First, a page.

For ultrasound-based measurement of diaphragmatic muscle thickness, the patient was placed in the supine position. The transducer was positioned perpendicularly to the diaphragm in the intercostal space over the tenth rib on the anterior axillary line, the image was acquired and the thickness was measured at the end of inspiration.
For assessment of diaphragmatic motion, the ultrasound transducer was positioned through the anatomical window provided by the liver between the mid-clavicular position and the anterior axillary line towards the skull. Thus, the transducer was placed in a medial, cranial, and dorsal position, making it possible for the ultrasound beam to reach the posterior third of the diaphragm (26, 27).
Inhalation and exhalation diaphragmatic excursion was measured on M-mode ultrasound images. The inhalation excursion was determined by measuring the vertical height of the base of the beginning of inhalation up to the peak slope at the end of inhalation, and the exhalation excursion was determined by measuring the vertical height of the inhalation peak until return to the base.
The muscle ultrasound examination was repeatedly assessed on 2 separate days, based on 10 images for each region. The intraclass correlation coefficient for the test-retest muscle thickness measurements was r = 0.996 for the chest muscle, r = 0.998 for the rectus abdominis, r = 0.972 for the diaphragmatic muscle thickness, and r = 0.985 for the diaphragmatic excursion. All ultrasound examinations were performed by the same highly experienced professional (4 years), who was blinded to group assignment. All ultrasound measurements were expressed in cm. Fig. 1 shows a representative transducer position.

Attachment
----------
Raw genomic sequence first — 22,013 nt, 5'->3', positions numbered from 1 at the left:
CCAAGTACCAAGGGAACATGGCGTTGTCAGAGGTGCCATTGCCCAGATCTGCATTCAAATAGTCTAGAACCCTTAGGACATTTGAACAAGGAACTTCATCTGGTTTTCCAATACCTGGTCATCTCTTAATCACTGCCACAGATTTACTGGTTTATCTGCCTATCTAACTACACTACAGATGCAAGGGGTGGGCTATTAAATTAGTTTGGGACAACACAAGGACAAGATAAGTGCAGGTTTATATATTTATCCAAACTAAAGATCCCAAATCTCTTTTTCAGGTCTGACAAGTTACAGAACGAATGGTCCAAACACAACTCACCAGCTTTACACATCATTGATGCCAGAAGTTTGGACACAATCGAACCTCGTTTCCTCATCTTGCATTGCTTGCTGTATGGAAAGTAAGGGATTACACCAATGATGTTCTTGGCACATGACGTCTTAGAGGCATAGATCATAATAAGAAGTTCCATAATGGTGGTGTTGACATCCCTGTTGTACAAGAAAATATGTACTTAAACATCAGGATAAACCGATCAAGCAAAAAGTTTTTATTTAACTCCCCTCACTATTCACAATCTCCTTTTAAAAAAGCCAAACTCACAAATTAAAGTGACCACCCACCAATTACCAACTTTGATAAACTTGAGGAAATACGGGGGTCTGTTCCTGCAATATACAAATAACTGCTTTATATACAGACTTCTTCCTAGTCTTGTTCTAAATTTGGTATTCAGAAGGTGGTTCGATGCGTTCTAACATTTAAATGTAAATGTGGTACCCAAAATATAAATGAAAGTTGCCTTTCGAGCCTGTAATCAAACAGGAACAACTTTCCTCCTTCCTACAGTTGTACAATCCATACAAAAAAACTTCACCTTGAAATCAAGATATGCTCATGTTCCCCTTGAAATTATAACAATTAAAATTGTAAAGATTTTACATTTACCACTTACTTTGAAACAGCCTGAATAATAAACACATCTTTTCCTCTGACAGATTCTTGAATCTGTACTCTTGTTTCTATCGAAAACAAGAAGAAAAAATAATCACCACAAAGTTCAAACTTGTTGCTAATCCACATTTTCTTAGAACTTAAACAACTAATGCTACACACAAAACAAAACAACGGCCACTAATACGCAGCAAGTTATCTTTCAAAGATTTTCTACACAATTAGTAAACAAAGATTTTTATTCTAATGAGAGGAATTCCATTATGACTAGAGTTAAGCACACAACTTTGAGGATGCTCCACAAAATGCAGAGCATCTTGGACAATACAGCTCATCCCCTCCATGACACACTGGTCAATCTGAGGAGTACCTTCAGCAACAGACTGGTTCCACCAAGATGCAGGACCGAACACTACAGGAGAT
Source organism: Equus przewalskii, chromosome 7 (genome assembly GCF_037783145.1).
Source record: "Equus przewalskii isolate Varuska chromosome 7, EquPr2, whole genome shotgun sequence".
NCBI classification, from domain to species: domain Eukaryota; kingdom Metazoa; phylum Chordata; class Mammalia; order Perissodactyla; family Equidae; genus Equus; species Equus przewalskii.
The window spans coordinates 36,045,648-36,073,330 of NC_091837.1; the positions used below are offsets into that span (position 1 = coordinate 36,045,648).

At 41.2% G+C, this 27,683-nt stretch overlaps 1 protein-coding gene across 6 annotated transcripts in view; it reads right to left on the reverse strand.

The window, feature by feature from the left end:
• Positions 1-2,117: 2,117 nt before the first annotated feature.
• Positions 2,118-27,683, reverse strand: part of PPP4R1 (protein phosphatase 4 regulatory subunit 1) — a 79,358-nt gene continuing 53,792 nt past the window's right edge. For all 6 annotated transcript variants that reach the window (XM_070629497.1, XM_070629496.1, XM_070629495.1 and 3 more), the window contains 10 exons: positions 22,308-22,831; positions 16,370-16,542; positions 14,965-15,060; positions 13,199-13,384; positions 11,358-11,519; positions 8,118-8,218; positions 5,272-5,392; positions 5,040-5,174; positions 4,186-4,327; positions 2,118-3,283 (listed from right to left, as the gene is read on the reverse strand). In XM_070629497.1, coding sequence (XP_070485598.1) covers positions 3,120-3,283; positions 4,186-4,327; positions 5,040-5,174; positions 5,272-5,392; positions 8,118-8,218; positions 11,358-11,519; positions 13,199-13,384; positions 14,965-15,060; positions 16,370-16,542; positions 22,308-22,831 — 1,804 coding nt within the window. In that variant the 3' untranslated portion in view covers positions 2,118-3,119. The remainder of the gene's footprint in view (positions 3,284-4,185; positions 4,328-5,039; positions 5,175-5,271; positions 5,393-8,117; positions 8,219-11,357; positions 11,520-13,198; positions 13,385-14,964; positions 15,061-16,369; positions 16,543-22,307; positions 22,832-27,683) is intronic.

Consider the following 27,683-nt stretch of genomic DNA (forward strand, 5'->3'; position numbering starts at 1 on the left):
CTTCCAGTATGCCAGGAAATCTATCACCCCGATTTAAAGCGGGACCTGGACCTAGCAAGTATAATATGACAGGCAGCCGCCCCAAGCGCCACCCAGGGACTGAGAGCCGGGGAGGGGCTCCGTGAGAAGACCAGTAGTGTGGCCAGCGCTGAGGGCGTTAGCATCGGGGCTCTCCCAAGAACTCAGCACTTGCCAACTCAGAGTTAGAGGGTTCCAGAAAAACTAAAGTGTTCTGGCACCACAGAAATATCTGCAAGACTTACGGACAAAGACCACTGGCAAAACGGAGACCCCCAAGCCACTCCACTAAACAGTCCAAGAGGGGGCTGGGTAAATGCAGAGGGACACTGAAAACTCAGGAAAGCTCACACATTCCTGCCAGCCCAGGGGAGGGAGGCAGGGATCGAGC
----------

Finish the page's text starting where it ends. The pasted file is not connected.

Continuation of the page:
Fig. 1. Data collection environment.
In the intervention group, NMES was performed using a 4-channel Neurodyn II (Ibramed®, São Paulo, SP, Brazil). Only the dominant side of each patient was considered for analysis, and hairy body areas were shaved, as necessary. The negative electrodes were placed in the motor points of the following muscles: chest muscles (pectoralis major muscle fibres) and rectus abdominis muscles bilaterally. A second (positive) electrode was positioned distally to the first, at a site close to the muscle that was being electrically stimulated, totalling 1 channel with 2 electrodes for each muscle (Fig. 2).
Fig. 2. Representative image of the positioning of electrodes on the straight muscles of the abdomen and chest to perform the protocol.
Each NMES session lasted 30 min. One minute was added every 2 days of administration. The following parameters were used: 50 Hz frequency, pulse duration 300 ms, rise time 1 s, stimulus time (ON) 3 s, decay time 1 s, and relaxation time (OFF) 10 s. Intensity was increased until muscle contraction was visible or could be identified through palpation. In conscious patients, intensity was adjusted according to their tolerance (23, 24).
The conventional group received sham NMES following the same protocol applied to the intervention group. The procedure was blinded; however, the intensity was adjusted at a sensory level, i.e. without visible or palpable muscle contractions. The standard maximum intensity in this group was 5 mA.
Conventional (chest and motor) physical therapy was administered in both groups by ICU professionals twice daily for 30 min. The protocol consisted of functional-diagonal movements based on the proprioceptive neuromuscular facilitation (PNF) stretching technique for the upper and lower extremities (2 sets of 10 repetitions per set of each diagonal movement bilaterally). At first, physical therapy was administered in a passive manner if the patient was sedated. The exercises evolved to assisted movements and active resisted movements according to the patient’s cooperation. Manual bronchial hygiene techniques were performed, such as chest compression-vibrations, manoeuvres with an Ambu bag (bag-squeezing), and suction of secretions when necessary.